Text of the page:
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Review by Kirkus Book Review

Three stories unearth the bitterness and violence seething in a working-class American town. These long narratives by the late Banks are all set in the northern New York village of Sam Dent that featured in The Sweet Hereafter (1991). But where that story dealt with a tragedy that affected the whole town, these explore the welter of pain that can afflict a single house. In "Nowhere Man," a feud between neighbors escalates when one of them finds himself threatened on social media. This is a community where guns are commonplace and Banks' choice of victim is pointedly cruel. He also weaves in Trump, the Proud Boys, and home-grown militias, expanding the range of one of his recurring themes, toxic masculinity. "Homeschooling" has a Hallmark-wholesome, Trump-friendly family adjusting to next-door neighbors who comprise white married lesbians and their four adopted Black children. When those kids suggest that all is not well in their household, the adults trade bitter words that lead to an awful outcome. Banks plants doubt about the virtue and veracity on both sides, fostering an ambiguity that challenges any facile finger-pointing. In "Kidnapped," the grandparents of a young man who lost his father to war and his mother to drugs open their door one evening to find two drug thugs looking for human leverage in a deal gone bad. This is a dark tale in which death is dealt out remorselessly, family ties are fatal, and a change of heart or a well-meant deed can turn virtue into complicity. All these stories include ruminations on the passage of time, changes and damage in the landscape, and the values and aspirations sustained from generation to generation. The tone in these passages is almost elegiac: hymns to a past when fewer wounds were self-inflicted. Grim but compelling narratives from this fine writer. Copyright (c) Kirkus Reviews, used with permission.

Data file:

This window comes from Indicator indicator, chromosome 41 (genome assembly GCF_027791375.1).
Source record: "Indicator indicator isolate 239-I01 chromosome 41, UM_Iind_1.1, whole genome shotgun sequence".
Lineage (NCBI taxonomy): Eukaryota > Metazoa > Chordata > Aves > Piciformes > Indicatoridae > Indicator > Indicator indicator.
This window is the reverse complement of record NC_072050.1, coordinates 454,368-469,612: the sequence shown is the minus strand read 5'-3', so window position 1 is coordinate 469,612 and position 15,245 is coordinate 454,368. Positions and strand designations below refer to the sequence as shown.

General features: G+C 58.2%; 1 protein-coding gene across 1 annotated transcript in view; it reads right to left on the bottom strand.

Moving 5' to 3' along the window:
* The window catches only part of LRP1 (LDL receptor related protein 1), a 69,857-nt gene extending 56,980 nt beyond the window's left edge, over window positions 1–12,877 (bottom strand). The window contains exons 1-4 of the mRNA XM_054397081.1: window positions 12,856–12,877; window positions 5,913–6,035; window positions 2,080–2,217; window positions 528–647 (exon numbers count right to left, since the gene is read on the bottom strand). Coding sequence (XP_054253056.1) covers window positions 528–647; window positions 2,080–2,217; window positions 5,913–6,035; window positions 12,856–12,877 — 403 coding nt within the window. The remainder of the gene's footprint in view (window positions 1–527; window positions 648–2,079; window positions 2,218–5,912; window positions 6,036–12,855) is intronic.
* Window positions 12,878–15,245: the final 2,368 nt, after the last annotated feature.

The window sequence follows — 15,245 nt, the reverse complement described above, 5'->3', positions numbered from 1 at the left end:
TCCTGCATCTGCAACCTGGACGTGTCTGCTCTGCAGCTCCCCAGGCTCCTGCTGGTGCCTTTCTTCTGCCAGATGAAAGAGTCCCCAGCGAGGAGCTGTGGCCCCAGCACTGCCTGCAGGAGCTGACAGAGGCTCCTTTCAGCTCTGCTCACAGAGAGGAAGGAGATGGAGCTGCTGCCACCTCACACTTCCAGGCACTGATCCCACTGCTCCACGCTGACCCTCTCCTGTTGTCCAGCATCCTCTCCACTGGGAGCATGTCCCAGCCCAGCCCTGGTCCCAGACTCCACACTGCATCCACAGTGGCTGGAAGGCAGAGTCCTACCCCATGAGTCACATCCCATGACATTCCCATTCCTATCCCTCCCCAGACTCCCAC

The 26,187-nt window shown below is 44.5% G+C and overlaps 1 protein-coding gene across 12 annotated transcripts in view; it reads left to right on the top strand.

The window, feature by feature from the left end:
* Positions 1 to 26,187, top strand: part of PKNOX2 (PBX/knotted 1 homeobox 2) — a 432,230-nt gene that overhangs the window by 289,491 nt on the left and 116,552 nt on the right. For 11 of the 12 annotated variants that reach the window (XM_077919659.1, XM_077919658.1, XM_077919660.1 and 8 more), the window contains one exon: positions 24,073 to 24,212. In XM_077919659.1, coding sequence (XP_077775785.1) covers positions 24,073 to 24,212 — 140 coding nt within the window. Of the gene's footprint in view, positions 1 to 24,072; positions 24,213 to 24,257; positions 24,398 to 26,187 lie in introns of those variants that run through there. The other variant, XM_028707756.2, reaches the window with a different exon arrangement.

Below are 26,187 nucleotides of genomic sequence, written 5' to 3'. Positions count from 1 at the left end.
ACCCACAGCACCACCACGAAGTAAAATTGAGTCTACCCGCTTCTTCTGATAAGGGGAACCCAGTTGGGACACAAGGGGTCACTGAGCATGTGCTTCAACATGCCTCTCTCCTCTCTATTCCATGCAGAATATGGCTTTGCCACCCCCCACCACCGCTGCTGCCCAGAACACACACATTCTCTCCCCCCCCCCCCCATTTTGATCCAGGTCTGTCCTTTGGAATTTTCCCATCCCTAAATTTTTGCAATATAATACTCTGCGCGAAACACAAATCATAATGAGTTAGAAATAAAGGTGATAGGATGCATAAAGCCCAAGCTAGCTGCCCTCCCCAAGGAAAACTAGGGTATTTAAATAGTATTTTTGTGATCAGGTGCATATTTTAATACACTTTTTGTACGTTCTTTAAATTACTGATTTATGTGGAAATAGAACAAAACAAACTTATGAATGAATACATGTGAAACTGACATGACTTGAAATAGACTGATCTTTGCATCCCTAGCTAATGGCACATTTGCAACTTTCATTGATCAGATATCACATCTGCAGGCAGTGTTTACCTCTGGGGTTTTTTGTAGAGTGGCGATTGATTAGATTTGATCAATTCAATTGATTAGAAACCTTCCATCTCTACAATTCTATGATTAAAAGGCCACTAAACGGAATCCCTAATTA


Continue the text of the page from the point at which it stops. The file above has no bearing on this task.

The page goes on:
Copyright (c) Kirkus Reviews, used with permission.